Secondly, I am most concerned about our tentative plans to buy that larger farm I mentioned earlier. The plan until Monday was to continue renting there for at least a few more years, as we pay off other bills and as we pay off this place. Say, in 2016, we’d offer to buy the larger farm. By then, we’d have zero consumer debt, we’d have our home paid off, and we’d be able to show a solid 10 year history of renting from them, on good terms and always paid on time and in full. If I used current numbers, here’s how it would add up:

Target Farm current appraised value: $1,000,000
Our farm, current appraised value: $350,000

Approximate Loan terms if we were going to finance conventionally:
25% down payment = $250,000 (funded by the sale of our current home/farm)
Monthly payments of roughly $10,000 (funded primarily by farm sales but it would also be our home payment, so some personal income in there too).
If we went Contract for Deed, here’s the approximate loan terms we’d want to propose:
35% down payment of $350,000 (funded by the sale of our current home/farm)
Monthly payments to the family of roughly $5000 for 3-5 years, funded by combo of farm sales + personal income)
Balloon payment to the family after that 3-5 year period, with the balance going onto a commercial property mortgage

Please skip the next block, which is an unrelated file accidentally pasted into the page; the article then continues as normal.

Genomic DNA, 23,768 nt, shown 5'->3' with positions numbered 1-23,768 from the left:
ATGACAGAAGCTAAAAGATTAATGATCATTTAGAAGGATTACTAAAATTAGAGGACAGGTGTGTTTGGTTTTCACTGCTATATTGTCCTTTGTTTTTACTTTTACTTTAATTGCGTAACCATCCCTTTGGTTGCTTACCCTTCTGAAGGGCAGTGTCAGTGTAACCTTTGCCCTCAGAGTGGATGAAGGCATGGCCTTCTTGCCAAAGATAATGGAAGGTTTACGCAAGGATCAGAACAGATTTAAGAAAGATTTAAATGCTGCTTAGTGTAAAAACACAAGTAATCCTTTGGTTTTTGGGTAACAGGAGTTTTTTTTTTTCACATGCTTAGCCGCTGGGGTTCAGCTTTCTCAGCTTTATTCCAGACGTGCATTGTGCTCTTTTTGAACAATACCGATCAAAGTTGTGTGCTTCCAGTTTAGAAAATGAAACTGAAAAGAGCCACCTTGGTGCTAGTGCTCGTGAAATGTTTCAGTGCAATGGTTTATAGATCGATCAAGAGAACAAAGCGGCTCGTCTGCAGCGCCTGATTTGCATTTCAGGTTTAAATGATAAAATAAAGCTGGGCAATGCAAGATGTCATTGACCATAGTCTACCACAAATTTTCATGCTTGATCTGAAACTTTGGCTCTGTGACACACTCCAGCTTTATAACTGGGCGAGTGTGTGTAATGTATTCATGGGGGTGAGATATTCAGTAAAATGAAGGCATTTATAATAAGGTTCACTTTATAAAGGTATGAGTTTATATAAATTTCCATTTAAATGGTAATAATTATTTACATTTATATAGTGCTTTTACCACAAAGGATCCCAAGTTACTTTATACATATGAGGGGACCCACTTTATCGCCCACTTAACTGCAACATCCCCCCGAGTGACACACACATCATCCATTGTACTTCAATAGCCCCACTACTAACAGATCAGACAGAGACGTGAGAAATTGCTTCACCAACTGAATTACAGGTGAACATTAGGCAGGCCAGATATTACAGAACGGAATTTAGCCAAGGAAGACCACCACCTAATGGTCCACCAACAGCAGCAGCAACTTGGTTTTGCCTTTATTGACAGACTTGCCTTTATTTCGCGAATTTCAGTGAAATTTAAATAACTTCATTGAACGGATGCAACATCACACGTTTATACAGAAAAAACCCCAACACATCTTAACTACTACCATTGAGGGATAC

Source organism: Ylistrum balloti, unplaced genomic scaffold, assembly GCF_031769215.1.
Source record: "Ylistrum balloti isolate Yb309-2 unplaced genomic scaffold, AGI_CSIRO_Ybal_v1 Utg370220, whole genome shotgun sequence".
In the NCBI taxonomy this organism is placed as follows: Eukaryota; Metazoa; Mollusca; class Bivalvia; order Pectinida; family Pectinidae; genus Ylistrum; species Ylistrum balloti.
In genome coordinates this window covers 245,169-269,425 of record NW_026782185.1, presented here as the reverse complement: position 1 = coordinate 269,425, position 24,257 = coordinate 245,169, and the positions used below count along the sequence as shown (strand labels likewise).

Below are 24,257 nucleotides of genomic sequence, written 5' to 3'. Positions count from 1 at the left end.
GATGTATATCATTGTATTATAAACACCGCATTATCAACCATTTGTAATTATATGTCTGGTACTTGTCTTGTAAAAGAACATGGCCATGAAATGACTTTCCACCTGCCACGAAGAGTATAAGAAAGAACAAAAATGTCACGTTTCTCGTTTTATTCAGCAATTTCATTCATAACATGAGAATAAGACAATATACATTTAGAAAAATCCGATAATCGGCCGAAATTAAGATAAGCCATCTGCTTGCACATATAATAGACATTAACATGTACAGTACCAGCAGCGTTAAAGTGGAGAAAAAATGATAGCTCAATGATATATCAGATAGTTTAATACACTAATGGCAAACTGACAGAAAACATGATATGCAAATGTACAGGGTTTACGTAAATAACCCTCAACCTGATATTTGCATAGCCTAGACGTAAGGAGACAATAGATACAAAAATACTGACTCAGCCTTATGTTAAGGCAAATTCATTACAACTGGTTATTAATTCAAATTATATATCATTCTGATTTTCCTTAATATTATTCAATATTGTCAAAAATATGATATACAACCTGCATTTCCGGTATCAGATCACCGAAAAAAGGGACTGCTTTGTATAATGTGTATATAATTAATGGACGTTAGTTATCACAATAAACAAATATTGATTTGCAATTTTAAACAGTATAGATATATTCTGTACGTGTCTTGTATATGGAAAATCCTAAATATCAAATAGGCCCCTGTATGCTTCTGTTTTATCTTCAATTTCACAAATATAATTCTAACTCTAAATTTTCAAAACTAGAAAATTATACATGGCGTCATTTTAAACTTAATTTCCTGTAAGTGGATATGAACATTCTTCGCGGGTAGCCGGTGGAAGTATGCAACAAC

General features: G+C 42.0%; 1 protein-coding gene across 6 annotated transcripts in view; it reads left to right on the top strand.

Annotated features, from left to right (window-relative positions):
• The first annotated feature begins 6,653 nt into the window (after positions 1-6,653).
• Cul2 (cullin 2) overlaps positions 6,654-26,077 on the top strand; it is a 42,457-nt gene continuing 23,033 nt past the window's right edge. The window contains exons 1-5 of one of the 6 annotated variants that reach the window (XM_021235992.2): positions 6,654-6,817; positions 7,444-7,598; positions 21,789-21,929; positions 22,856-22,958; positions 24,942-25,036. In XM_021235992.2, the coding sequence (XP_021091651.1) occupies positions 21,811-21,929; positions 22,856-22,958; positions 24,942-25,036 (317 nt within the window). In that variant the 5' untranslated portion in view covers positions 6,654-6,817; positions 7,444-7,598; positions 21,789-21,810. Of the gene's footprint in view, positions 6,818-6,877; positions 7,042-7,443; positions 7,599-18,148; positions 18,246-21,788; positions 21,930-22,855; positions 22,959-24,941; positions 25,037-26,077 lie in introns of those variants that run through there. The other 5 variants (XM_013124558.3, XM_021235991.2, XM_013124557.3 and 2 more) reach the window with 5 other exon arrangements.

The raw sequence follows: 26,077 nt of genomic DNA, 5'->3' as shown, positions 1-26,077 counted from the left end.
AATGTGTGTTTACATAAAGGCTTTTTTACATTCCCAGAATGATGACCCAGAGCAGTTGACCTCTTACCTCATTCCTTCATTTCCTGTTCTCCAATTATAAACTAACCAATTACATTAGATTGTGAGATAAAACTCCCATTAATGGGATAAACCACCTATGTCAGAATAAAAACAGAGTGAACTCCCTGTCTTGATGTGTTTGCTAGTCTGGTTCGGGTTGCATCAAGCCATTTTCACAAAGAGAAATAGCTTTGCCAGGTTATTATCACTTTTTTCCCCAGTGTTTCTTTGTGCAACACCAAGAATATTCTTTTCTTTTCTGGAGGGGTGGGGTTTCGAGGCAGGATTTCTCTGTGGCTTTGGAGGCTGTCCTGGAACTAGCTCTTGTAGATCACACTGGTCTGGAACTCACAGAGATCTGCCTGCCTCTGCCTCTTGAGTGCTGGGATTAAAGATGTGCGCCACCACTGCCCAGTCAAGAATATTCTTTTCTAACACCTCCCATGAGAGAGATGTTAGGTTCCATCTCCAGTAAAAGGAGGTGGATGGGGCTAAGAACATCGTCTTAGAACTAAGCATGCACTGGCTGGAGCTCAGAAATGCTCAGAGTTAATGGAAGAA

Now, if my credit history is already on the way down the drain, and it’s not ever going to recover, then the above plan is NOT going to work. We can definitely start snowballing for the farm purchase after we pay off our current bills. But frankly, I don’t know of any family on the planet who would willingly go into a large real estate deal someone with a zero credit rating. Is there a DR-friendly way to keep my credit rating high enough, for the next 10 years or so, so that we can complete this long-term transaction? If not, are there other funding alternatives that folks can see which would make this transaction possible?
If push came to shove, I suppose we could give up our ideas on that particular property, and go buy something with the cash we’d have if we simply sold our place. But that would be starting over, at an age (mid-50’s by then) when we really need to be socking away income on an established property. I’m really rather nervous now about how best to proceed, given all the above. I know this is looking WAY down the road, but I’d love any insights or suggestions folks might have. Particularly those who are applying DR rules to their business lives, and have had to make large-scale purchases like this as part of their business. Thanks all.

I struggled with this years ago

Published / by momadmin